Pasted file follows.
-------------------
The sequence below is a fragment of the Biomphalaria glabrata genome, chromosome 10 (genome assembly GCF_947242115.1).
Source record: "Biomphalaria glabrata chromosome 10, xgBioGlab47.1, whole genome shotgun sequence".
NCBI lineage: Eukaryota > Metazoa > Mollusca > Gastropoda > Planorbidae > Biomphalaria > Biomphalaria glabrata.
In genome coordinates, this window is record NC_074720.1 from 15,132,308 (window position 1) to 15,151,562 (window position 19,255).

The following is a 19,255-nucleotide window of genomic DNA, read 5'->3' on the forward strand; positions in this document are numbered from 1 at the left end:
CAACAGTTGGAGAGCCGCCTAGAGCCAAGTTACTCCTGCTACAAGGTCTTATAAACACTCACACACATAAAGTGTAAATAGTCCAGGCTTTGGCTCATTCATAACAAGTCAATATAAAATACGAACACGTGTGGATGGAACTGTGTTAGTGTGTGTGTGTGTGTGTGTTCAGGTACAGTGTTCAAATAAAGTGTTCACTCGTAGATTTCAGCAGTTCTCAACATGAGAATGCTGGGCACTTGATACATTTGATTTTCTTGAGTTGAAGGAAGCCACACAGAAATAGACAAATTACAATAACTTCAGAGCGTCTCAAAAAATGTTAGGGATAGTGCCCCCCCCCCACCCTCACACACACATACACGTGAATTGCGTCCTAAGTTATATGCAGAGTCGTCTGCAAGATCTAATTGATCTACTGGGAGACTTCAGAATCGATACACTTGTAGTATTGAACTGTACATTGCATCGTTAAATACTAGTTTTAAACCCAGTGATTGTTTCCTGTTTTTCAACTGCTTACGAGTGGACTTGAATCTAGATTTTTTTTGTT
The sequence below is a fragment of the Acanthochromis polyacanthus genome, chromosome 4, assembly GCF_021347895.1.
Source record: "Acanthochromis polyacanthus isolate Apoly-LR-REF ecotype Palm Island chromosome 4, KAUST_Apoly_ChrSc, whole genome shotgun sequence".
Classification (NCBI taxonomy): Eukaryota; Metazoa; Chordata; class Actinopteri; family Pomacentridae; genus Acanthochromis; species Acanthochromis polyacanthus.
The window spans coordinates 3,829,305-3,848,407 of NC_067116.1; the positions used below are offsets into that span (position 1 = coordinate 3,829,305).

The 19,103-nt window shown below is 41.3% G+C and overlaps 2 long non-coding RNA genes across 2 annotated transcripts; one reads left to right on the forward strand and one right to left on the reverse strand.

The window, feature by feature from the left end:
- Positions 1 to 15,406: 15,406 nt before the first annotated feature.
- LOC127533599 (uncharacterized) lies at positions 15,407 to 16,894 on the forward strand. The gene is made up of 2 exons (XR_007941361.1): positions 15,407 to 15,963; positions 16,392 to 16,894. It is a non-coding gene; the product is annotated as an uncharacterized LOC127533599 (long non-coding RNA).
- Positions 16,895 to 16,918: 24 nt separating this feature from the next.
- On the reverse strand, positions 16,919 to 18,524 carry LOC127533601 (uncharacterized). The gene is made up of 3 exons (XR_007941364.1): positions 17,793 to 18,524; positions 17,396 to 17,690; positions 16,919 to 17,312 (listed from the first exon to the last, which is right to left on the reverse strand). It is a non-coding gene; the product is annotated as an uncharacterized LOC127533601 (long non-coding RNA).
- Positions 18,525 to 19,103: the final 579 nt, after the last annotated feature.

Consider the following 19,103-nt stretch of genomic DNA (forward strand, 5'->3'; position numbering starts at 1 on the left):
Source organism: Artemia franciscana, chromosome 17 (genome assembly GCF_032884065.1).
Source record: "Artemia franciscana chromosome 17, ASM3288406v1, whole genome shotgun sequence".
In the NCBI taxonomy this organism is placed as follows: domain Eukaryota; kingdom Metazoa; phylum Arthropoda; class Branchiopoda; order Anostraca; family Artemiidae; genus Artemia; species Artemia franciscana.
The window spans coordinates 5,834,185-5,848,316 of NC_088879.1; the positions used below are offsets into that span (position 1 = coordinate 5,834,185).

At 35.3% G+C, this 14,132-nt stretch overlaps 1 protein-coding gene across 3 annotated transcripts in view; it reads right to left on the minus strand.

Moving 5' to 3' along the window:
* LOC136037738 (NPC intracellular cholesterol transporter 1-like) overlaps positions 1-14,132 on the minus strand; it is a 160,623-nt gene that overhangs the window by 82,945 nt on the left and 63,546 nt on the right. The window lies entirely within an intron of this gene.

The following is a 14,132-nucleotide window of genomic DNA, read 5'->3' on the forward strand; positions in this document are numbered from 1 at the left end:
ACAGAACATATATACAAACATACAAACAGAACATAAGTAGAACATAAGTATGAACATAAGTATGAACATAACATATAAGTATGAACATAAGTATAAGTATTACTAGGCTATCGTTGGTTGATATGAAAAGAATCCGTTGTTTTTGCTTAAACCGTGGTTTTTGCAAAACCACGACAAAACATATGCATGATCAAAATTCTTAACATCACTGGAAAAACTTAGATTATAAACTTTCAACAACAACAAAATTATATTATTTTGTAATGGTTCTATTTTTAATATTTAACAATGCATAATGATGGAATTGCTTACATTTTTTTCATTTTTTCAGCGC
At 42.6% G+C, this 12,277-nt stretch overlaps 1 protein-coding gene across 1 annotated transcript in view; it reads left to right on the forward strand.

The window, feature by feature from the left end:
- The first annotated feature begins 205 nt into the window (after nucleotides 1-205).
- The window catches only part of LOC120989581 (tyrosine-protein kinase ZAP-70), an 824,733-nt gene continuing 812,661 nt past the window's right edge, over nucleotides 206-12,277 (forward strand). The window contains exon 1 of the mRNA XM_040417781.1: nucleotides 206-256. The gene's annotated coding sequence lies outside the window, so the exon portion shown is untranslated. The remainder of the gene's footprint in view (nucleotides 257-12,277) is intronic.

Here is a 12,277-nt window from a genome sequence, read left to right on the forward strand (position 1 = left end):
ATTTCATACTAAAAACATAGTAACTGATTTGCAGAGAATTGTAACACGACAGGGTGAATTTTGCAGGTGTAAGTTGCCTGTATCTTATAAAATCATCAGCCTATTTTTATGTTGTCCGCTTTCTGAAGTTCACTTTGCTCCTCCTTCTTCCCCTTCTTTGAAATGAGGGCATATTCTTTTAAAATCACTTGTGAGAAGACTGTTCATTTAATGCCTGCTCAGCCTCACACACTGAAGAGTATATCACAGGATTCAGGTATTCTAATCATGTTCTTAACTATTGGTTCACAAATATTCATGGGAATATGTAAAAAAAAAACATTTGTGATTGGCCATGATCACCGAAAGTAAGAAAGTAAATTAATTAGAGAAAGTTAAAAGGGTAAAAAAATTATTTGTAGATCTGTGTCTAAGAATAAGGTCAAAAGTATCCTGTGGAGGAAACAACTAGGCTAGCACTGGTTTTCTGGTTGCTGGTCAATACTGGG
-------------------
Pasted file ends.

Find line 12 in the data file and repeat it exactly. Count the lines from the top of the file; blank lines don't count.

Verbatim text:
The window, feature by feature from the left end: